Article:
Raincoast Books, 2005. ISBN 1551927837.
Reviewed by Mary Ann Moore
Posted on 11/28/2005
While the story may sound simple on the surface, the unfolding of two protagonists through their alternate points-of-view is a masterful and welcome combination of mind, heart and spirit. We don't expect a modern day love story to be both sassy and spiritual. But this novel is just that. So many stories about men and women are about the chase. We don't get to find out what happens when a couple enters a relationship together. This first novel by Alison Pick is about a young couple finding themselves while apart. As Adam puts it while on a solo canoe trip, "A rite of passage where you turn to face yourself." Holy is a word he doesn't usually like, but here it seems to apply. "The holiness of renouncing love, of seeing the self."
Adam and Ellen's personal unfolding takes place in the summer with Adam canoeing and camping in the Arctic, and Ellen navigating city life in Toronto. There's a rawness about Ellen. She's the one who has been left. While working in an independent art gallery, she's buoyed up by a co-worker and some new friends. Her experiences with them change her. The things she has learned "are inside her for good. Tuning into the moment. Turning into yourself." Adam's trip to the Arctic involves the drama of outdoor adventure. Here you can tell Alison has received the gifts and challenges of the wilderness herself as she describes with expertise. Adam engages in solitary moments that are quintessential to the book and help to make it the quirky, sensual and poignant novel it is. There are also gems of description that would lose their brilliance if described out of context here.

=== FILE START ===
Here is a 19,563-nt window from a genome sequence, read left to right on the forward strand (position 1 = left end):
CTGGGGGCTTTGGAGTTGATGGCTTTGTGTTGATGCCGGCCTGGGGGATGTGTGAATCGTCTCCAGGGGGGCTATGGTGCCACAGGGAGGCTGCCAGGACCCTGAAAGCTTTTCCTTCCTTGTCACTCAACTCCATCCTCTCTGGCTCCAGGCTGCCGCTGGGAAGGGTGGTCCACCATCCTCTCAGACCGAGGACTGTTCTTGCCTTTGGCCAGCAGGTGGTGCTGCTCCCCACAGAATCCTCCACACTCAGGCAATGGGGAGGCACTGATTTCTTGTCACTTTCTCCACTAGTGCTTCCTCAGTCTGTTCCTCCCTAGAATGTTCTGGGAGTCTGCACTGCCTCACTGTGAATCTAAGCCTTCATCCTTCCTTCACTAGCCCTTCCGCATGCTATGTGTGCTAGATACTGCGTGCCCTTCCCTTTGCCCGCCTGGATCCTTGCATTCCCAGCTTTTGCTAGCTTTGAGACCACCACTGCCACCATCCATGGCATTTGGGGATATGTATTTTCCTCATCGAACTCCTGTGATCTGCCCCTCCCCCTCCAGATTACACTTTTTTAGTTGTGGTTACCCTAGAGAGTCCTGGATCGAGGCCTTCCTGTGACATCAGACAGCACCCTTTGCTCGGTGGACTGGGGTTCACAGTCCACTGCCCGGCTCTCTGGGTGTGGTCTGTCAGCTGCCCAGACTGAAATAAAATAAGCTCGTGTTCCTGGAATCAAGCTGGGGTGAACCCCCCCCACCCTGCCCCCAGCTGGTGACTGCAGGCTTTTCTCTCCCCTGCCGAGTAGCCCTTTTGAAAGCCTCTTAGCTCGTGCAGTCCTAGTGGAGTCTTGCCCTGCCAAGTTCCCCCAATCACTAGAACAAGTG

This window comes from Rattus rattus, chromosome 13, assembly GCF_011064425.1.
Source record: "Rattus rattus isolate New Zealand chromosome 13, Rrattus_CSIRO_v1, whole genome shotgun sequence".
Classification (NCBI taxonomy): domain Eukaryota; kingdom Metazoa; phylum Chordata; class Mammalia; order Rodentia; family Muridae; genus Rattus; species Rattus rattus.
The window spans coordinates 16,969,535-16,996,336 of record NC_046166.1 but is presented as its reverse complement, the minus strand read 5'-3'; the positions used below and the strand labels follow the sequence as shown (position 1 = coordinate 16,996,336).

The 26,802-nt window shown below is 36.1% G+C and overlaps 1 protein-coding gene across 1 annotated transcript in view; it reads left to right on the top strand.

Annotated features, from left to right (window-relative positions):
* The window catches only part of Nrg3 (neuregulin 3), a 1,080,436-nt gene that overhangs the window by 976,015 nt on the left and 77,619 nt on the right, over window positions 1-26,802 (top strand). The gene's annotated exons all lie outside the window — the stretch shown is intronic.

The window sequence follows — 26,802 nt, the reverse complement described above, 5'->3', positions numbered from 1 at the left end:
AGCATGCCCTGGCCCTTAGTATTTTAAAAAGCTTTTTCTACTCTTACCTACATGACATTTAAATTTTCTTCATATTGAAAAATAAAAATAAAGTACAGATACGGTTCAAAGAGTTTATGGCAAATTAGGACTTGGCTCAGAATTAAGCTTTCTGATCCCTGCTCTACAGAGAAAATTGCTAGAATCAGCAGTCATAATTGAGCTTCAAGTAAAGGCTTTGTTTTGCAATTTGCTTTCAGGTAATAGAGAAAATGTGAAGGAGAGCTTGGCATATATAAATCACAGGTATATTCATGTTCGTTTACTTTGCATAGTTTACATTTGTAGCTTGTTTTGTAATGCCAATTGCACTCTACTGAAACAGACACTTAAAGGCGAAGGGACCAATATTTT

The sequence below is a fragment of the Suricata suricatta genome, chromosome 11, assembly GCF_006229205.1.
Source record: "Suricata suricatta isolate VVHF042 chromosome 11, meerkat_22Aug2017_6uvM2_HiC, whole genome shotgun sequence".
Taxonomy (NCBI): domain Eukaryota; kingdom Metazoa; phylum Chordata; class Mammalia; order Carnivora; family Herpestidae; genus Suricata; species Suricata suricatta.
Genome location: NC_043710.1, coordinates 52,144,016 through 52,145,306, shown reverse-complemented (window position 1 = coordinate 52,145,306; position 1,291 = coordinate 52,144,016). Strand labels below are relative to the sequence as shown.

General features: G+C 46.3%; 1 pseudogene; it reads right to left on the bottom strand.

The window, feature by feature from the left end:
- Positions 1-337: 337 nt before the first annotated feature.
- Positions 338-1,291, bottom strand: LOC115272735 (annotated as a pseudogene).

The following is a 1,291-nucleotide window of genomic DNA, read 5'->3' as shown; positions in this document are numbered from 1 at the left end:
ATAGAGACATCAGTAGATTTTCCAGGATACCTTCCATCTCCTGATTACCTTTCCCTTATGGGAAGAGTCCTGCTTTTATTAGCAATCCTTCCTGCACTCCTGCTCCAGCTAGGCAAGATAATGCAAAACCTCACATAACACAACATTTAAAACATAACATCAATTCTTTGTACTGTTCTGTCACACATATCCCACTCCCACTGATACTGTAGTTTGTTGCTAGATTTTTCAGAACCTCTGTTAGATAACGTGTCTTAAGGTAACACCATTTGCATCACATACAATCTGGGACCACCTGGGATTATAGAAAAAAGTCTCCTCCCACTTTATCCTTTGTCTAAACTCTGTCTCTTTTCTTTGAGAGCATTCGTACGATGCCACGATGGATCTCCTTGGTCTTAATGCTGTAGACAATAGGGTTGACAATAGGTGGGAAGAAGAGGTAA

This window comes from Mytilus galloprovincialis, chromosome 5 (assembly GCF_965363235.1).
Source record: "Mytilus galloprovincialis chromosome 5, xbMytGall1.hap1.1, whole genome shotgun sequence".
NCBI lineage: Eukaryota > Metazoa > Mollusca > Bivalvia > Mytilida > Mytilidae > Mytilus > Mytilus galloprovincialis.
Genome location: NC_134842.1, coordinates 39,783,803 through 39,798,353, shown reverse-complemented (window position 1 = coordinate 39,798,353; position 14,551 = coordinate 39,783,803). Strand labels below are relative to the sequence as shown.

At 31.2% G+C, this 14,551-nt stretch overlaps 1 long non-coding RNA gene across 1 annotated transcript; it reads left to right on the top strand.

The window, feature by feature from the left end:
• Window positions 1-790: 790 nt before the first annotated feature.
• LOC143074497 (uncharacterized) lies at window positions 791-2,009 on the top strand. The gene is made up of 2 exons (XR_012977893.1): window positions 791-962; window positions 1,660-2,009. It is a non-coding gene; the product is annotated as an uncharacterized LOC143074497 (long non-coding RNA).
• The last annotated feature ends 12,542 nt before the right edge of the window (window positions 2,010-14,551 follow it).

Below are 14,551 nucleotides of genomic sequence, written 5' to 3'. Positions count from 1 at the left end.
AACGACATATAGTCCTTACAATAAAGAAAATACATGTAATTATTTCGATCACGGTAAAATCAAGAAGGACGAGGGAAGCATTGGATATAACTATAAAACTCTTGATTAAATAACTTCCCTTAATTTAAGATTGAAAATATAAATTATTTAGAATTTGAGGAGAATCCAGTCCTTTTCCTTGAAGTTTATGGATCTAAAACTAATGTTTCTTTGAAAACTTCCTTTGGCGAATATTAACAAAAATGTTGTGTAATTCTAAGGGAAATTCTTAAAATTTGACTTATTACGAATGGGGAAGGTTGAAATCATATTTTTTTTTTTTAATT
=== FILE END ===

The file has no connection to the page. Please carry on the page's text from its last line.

Alison has done a masterful job of taking the reader from Ellen to Adam unravelling both their stories while they are apart. We learn what they are doing in present time but we are also privy to their personal memories of one another. All this is written as if effortlessly. There is no sense of losing our way with the dual stories or the layers of memory-time. But Alison allows us our intelligence. She gives us just enough detail to engage our own imagination. Just enough description helps us visualize a scene ourselves so that it becomes a combination of the book's reality, our imagining and what we remember of our own experience in love and separation. This is the skill of the poet. She lets the story become ours.
In 2002, Alison was the Bronwen Wallace Award winner for most promising unpublished writer under 35 in Canada. In 2003, Raincoast Books published her first book, a book of poetry called Question & Answer. The title section of the book won the National (Canadian) Magazine Award for Poetry. Alison was born in Kitchener, Ontario, and frequently returns to that part of Canada from her present home in Newfoundland.
As a former Torontonian, I recognized Toronto street names and neighborhoods in The Sweet Edge. The whole book is infused with humour despite Ellen's tears in reaction to Adam's wanderings.
The quote from Thoreau's Walden Pond, from which the book's title is taken, compares a fact to a cimeter with the sun glimmering on it so as to create a sweet edge of division. What is the gift in that "sweet edge dividing you?" we may ask of ourselves and of Adam and Ellen.
Adam and Ellen become changed by their separate experiences. Yet they're ensconced within the small world of themselves. What they learn there can help to change the world.
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